Prayer for Peace for September 12 by Glenn
Wisdom cries out in the street; in the squares she raises her voice. – Proverbs 1:20
In 2018, President Veazey and the USA Team of Apostles issued statements regarding the then current US policies of separating child refugees from their parents at the border. At the time they stated that: “The USA Apostles of Community of Christ join President Stephen Veazey (announcement below) in contacting United States government officials to end the current policy of separating children from their refugee immigrant parents. One of our Enduring Principles, Worth of All Persons, calls us to “challenge unjust systems that diminish human worth.” We also urge members and friends of the church who share this concern to communicate their views to government officials and legislators.”
The treatment of refugees at the US southern border and in particular policies that result in family separation and the detention of children remain a concern worthy of our prayerful attention and response. In my role as Mission Center President for the 19 congregations of Community of Christ in the Central and South Central Iowa area, I am called to raise up this issue and beg for you to lend your support to measures designed to protect the most vulnerable among us. Family separation, detention of children, and the general inaccessibility of refugee processing is harmful to individuals, the nation and goes against religious and moral teachings. Creating conditions of peace and well-being in the areas that are sources of refugees is also key.
We are just beginning to understand the harmful psychological effects of family separation policies, but it does not require a formal study to understand that detaining innocent children and keeping them separated from family and loved ones is unacceptably harmful.
Our nation can benefit from the labor, generosity and strength of character that immigrant refugees can bring to this country. In a time when labor shortages fuel inflationary pressures, admission of refugees can also have a beneficial impact on the overall economy and general welfare.
In this Peace Moment, I want you to know that I see this issue as deeply rooted in Christian principles and traditions. When I lived in New York, I made my own sign saying “Keep Families Together” and then surrounded it with hashtags like #WorthOfAllPersons and #UityInDiversity.
The Community of Christ Immigration Statement teaches that: “Love the stranger” is an often-repeated commandment in the Hebrew Scriptures. “You shall also love the stranger, for you were strangers in the land of Egypt” (Deuteronomy 10:19 NRSV). The people of Israel were to be sensitive to the alien or stranger because the Egyptians oppressed, feared, and exploited them when they were immigrants in Egypt: “You shall not oppress a resident alien; you know the heart of an alien, for you were aliens in the land of Egypt” (Exodus 23:9 NRSV). Most humans in their family story have been “strangers” or “aliens” at some point. The church’s history includes many stories of early members being persecuted as “strangers and foreigners.” We must not forget that our ancestors in faith not only experienced deportation, exile, and extermination, but received sanctuary from people outside of our faith community. Today we must love those who are “strangers and foreigners” among us.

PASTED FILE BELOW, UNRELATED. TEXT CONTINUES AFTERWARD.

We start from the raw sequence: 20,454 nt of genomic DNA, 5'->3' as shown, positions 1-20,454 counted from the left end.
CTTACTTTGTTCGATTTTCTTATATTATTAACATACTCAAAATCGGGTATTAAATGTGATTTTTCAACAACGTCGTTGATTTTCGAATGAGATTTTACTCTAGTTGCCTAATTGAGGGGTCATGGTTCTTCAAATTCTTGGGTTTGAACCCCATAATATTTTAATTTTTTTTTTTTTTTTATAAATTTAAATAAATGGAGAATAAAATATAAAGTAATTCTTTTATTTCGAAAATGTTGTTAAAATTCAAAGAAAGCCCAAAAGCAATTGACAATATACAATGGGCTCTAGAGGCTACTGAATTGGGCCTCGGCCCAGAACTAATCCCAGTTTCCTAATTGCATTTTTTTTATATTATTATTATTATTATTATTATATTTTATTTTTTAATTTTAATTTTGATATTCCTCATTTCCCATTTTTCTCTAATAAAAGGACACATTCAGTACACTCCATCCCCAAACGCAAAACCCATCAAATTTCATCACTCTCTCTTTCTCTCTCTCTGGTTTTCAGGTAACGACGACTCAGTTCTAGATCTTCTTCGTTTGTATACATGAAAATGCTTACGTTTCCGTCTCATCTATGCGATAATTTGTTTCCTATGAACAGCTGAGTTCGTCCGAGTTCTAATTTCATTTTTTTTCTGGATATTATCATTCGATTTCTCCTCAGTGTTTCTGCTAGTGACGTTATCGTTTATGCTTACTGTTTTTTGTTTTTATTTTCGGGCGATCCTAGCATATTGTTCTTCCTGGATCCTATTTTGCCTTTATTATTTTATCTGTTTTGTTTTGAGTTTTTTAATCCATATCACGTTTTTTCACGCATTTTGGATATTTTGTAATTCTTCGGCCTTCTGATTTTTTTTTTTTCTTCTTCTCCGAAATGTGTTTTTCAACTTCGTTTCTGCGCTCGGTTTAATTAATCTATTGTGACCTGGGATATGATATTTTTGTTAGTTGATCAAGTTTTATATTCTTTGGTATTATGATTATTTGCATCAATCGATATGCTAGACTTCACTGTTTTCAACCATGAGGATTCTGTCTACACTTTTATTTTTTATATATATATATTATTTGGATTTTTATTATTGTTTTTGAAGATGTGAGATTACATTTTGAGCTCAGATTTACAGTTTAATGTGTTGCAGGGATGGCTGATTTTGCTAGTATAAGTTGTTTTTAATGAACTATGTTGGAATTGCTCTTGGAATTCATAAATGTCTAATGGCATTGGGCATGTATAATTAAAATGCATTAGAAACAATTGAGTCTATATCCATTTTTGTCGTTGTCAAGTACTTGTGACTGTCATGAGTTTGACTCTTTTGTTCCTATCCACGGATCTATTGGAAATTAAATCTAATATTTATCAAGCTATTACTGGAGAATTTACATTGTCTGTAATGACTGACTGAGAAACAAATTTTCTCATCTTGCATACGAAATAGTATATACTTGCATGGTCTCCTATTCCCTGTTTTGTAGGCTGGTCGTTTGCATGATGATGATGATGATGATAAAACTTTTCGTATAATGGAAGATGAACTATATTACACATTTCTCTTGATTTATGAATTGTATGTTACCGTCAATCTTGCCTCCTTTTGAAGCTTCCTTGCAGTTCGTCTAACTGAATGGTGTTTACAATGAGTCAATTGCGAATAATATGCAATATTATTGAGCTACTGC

“Welcome the stranger” is a commandment in the New Testament. Paul wrote to the church in Rome saying, “Contribute to the needs of the saints; extend hospitality to strangers” (Romans 12:13). The writer of Hebrews speaks for the stranger in this way: “Do not neglect to show hospitality to strangers, for by doing that some have entertained angels without knowing it” (Hebrews: 13:2). Jesus himself, in a parable on the final judgment, identified with the vulnerable including the alien: “I was a stranger and you welcomed me” (Matthew 25:35). New Testament scripture tells us to treat the stranger like a fellow Christian, perhaps an angel in disguise, or even Jesus himself.
In this Peace Moment, let us resolve to remember that this crisis at the Southern border continues and that we have been asked to contact our elected representatives for “Wisdom cries out in the street; in the squares she raises her voice.”
Prayer for Peace
So many people throughout the world have been forced from their homes by faminie, violence and war. Many are refugees seeking safety in other countries. We who have not suffered in this way are called and encouraged to welcome the stranger – refugee families and children who must travel alone. Theirs is a particular form of suffering. Years of physical and mental development may be lost. Their view of the world may mold their future actions. It is up to us to mitigate these losses with welcome. When this is difficult, challenge us by your Spirit to try harder. Strengthen our resolve to follow the example of Jesus. We pray in his name. Amen You ask us, “Who do you say I am?” You promise peace if we recognize Jesus as the Christ. But many through the centuries have faced persecution for that very thing. And we struggle to find peace in ourselves, our communities and the world. We feel inadequate or wrongly directed. Help our unbelief. Provide us, we pray, the assurance of your love. Help us work for peace where our effort is needed. We ask this in the name of the Prince of Peace. Amen.